Getting back to the C and D blocks, even if Google decided to build a WiMAX network on the C block, remember that it is only 22 MHz of spectrum (11 X 11 MHz), which is not enough to build a network that can deliver broadband services to millions of customers. How many millions could make use of 22 MHz of spectrum can be calculated, but I don't believe it would be anywhere near enough for a decent return on investment.


Unless the D block is won by a new player, the chance of it being turned into a WiMAX shared system with the first responders is slim to none. If Frontline were still in contention, I would say perhaps but, again, I believe that would be a complete disservice to the first responder community for many reasons.


It made sense in Europe to enable UMTS to operate in the 900-MHz band, just as it made sense for CDMA2000 EV-DO to be used in the 450-MHz band in some parts of the world. They are technologies that quickly moved to critical mass. New devices on 900-MHz UMTS will still be required to work on GSM in 900, 1800 and 2100 MHz at the very least, and there will be economies of scale for these products too, along with demand right out of the shoot.


Perhaps WiMAX on 700 MHz would make sense if winners plan to use it for white space, license-free systems (the space between TV stations in each city), but from what I hear, those tests are not going particularly well.


I find it amusing that the wireless world has been fighting about harmonization for many years, yet many believe having more than one technology available is good for the industry. I agree, but I also believe that you must choose your options based on where you can make money with a technology and who will adopt it. In this case, if any of the bidders opt for WiMAX as their technology strategy, I will be extremely surprised!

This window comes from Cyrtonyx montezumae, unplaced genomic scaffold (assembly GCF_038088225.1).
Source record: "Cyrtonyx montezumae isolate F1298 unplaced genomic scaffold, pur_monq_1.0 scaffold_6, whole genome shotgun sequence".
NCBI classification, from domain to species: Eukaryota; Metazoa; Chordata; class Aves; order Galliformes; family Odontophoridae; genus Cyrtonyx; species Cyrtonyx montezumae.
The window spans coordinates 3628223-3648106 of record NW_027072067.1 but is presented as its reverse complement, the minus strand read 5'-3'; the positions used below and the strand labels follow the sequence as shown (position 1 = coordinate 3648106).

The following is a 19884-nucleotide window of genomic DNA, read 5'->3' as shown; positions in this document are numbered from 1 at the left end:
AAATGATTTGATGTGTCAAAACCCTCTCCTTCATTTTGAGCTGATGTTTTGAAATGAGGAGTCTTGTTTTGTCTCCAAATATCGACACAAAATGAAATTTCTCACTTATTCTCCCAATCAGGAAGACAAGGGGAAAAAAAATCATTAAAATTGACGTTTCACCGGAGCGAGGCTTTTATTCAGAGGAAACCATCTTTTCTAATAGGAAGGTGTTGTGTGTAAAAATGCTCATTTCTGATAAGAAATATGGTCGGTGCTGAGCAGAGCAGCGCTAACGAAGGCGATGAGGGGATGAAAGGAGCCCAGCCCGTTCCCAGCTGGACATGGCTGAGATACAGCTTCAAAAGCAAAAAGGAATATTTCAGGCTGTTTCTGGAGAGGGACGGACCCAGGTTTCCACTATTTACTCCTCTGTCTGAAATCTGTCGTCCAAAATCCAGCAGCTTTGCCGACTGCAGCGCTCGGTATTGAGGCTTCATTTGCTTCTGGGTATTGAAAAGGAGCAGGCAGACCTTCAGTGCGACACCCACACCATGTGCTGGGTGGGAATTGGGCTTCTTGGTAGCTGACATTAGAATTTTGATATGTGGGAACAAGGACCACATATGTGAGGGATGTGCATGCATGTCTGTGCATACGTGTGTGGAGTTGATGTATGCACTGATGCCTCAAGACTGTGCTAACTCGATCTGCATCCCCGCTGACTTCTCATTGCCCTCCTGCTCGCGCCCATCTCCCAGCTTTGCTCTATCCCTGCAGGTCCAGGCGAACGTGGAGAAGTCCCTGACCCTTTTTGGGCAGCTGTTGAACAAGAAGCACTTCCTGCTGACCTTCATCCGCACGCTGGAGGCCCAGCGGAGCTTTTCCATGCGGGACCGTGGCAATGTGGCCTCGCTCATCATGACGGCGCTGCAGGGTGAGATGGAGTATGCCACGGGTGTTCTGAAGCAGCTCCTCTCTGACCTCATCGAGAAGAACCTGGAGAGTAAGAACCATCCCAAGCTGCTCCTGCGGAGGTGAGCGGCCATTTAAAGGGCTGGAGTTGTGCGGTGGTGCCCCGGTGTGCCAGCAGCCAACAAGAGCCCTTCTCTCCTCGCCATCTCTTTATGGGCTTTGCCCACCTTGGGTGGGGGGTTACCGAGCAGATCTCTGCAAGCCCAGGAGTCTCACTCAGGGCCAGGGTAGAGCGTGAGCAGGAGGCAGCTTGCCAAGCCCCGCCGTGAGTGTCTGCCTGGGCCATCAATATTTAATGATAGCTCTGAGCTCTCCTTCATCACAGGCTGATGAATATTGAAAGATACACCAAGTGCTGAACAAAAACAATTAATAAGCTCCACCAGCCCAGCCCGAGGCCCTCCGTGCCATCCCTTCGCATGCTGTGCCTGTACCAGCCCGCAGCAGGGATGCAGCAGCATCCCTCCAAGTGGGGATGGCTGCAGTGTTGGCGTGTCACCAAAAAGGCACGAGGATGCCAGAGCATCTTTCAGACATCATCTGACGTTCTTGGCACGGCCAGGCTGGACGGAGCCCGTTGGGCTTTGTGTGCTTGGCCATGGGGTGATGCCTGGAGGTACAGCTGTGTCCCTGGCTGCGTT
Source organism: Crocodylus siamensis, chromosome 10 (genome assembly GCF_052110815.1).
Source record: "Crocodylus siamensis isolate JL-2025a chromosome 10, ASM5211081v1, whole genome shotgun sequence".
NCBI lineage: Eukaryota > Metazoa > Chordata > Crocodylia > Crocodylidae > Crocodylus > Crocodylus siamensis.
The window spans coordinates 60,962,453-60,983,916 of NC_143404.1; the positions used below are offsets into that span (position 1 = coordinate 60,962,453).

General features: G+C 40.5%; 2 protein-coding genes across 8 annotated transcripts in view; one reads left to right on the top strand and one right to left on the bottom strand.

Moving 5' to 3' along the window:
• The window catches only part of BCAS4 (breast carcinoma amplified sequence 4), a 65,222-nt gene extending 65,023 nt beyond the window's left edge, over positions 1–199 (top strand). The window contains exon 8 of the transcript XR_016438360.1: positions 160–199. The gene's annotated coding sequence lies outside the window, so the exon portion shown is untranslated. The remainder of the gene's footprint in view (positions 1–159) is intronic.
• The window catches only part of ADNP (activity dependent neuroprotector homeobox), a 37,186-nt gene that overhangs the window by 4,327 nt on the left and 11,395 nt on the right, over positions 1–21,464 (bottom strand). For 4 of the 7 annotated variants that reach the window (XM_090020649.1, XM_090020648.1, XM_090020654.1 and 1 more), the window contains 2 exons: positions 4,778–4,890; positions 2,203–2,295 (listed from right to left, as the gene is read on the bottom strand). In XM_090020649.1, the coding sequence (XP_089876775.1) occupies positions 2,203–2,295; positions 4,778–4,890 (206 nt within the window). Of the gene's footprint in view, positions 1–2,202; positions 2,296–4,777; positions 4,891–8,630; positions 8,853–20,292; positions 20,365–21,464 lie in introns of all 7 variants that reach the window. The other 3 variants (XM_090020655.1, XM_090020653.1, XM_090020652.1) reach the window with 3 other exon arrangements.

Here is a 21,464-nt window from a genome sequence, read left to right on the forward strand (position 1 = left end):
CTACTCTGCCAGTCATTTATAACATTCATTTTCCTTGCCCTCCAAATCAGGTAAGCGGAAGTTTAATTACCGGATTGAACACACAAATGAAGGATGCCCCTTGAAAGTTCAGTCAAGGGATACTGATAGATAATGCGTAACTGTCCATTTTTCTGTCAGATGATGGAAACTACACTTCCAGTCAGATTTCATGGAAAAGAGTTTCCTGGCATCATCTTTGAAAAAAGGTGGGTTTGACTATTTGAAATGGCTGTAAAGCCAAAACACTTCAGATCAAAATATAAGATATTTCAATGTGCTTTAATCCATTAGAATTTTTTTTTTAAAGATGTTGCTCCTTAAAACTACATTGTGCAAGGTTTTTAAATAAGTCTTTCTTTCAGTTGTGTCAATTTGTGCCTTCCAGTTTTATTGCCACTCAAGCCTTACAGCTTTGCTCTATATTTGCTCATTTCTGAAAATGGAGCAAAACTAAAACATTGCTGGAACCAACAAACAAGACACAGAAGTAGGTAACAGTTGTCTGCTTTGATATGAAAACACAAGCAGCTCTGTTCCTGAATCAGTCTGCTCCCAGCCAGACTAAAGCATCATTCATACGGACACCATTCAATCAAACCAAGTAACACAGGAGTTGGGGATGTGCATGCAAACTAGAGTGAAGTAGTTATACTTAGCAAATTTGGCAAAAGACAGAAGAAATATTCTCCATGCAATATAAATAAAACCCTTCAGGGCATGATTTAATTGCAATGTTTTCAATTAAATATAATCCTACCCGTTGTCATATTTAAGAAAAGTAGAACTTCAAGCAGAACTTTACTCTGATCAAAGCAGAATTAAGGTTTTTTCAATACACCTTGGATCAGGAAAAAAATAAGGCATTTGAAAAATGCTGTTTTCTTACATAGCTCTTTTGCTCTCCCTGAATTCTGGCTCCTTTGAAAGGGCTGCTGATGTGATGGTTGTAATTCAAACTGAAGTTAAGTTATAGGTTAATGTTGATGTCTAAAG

Andrew M. Seybold

COMMENTS: This is an archived post. Commenting is no longer available.

DavidĀ Boettger - 02/26/2008 19:58:48

"[E]ven if Google decided to build a WiMAX network on the C block, remember that it is only 22 MHz of spectrum (11 X 11 MHz), which is not enough to build a network that can deliver broadband services to millions of customers."

This seems to be a recurring theme on this forum. This question involves three variables, not two: data rate/traffic load (two sides of the same coin), spectrum, and transmitter density. It's not accurate to state that X MHz of spectrum "isn't enough". You can serve an arbitrarily large number of users with an arbitrarily small amount of spectrum given a sufficiently high transmitter density. Case in point: MetroPCS has done an impressive job of serving tons of users with 10 MHz -- and in some markets, 5 MHz -- of spectrum.

Furthermore, of 11 x 11 MHz of spectrum isn't enough for Google to build out a WiMAX network, then it's not enough for them to build out an LTE network, either.

And as for whether LTE will become THE next generation ("4G" is a definition-less term) wireless technology, I would point out that 3GPP has a funny habit of being one-upped by other technologies (EV-DO, Rev A., FlashOFDM, WiMAX) even as they are congratulating themselves for having finally developed THE universal wireless access solution. Will nothing better come along before LTE finally hits the streets? I wouldn't bet on it.